I am not aware of stereotypes.
I think there is a general stereotype about private universities in general that does not apply to Philadelphia University. Students come from a range of places, with varying backgrounds, and contrasting interests that meld together to create an interesting dynamic on campus.
I don't think that as a whole PhilaU has a stereotype. For example, I know sometimes some schools are known as "party schools," thus making it seem like all everybody does there is party, but this is not the case at PhilaU. Now when it comes to the individual, I think there will always be stereotypes everywhere we go. People will see the science kids as "nerdy," or the fashion girls as "dumb," and so on. But I feel like these stereotypes are never true. There is so much more to a person that what is portrayed by how they dress or what major they are, the best thing is to try to get to know people before judging them first.
The main stereotype of students at Philadelphia University is that we are a fashion and architecture students. This is mainly because we have a well known architecture program and the University used to be called Philadelphia Textiles and our fashion program is also well known. Today this is not accurate however. While we do have a great fashion programs and a great architecture program, we have come a long way, especially as of late. Our business program is constantly getting better and more recognized, especially our 5 year accelerated MBA program. Our Physician Assistant program is also very recognized and is ranked in the top 2 in the state and 18th in the country. The school is constantly increasing all of its accademic programs and becoming a more well rounded university all together.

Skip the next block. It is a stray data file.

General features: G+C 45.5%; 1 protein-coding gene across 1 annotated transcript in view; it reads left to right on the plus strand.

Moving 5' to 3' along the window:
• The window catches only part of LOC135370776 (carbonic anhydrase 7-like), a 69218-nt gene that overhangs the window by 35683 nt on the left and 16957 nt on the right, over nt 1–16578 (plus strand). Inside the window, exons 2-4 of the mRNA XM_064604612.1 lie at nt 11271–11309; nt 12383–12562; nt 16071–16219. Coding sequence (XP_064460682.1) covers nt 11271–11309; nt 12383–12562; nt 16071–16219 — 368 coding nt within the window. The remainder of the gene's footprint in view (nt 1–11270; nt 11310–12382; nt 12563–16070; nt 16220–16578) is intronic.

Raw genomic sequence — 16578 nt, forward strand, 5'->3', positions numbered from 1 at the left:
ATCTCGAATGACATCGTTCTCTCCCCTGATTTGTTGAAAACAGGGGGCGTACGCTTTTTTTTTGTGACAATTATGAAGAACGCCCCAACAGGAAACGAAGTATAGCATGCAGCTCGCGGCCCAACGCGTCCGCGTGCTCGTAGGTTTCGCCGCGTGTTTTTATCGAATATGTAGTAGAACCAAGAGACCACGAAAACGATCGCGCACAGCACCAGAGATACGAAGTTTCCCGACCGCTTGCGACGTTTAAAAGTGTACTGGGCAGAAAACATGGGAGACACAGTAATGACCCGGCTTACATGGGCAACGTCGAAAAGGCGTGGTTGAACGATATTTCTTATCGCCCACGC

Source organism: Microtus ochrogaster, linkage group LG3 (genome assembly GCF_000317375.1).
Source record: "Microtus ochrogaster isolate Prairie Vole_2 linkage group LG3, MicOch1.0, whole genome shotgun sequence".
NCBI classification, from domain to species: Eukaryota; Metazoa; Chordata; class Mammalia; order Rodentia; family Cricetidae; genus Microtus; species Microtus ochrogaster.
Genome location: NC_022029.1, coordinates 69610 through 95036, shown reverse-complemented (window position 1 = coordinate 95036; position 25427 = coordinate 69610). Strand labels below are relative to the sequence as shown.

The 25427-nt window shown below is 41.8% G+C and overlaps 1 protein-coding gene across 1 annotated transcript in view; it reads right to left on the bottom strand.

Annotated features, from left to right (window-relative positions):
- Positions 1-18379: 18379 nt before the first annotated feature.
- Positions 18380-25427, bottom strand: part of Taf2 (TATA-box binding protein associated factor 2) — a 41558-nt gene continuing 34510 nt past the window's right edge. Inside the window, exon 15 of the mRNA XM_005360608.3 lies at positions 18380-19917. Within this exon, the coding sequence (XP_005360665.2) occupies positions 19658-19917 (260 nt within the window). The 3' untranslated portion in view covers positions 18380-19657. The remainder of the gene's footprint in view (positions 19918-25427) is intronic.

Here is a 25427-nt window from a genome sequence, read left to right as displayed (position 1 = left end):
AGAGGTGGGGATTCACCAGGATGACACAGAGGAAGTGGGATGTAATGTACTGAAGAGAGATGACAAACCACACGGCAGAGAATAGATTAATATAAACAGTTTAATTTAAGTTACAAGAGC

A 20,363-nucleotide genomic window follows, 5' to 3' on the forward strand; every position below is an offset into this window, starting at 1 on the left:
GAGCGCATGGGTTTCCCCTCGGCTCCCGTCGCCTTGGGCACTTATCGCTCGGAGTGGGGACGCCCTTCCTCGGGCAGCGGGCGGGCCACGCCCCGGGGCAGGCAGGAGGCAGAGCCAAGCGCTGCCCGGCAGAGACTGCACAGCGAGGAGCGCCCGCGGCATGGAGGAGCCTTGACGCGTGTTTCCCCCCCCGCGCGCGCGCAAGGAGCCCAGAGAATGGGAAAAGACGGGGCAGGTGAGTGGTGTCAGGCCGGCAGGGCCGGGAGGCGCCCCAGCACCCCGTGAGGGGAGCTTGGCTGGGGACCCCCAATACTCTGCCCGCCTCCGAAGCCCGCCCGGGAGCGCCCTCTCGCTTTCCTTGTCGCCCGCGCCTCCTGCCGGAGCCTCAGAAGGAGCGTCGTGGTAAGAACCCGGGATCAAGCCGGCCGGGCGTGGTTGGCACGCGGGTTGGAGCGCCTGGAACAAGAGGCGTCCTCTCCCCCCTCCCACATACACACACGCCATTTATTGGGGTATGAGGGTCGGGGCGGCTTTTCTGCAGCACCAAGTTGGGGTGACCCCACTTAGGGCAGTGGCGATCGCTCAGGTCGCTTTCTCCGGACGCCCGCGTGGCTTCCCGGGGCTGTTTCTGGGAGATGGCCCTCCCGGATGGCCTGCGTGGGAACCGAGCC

I would say the stereotype would be that their are a lot of gays and not very intelligent girls. I would say their are a lot of gays but just as many on other college campus'. And stereotype that the girls here are dumb is completely false, we hold our own and get equally the same grades as the male students.
One stereotype is that the design student and non-design student don't interact. This is incredibly inaccurate. It is often the case where you befriend people outside of your major.
Our school is a BIG design school, so being able to be innovative is something that comes natually to a lot of students here. Even students who aren't in a design major, such as bussiness or pre-med, are even innovative within those feilds as well. I always feel like the people, ciriculum, and atmosphere at our school is "up and coming". :-)
Kidding... because we are a fashion school, the majority of our students could be labeled as "fashionistas". However, this does not accurately represent the student population. We have a large variety of students and majors, which helps create a diverse campus.
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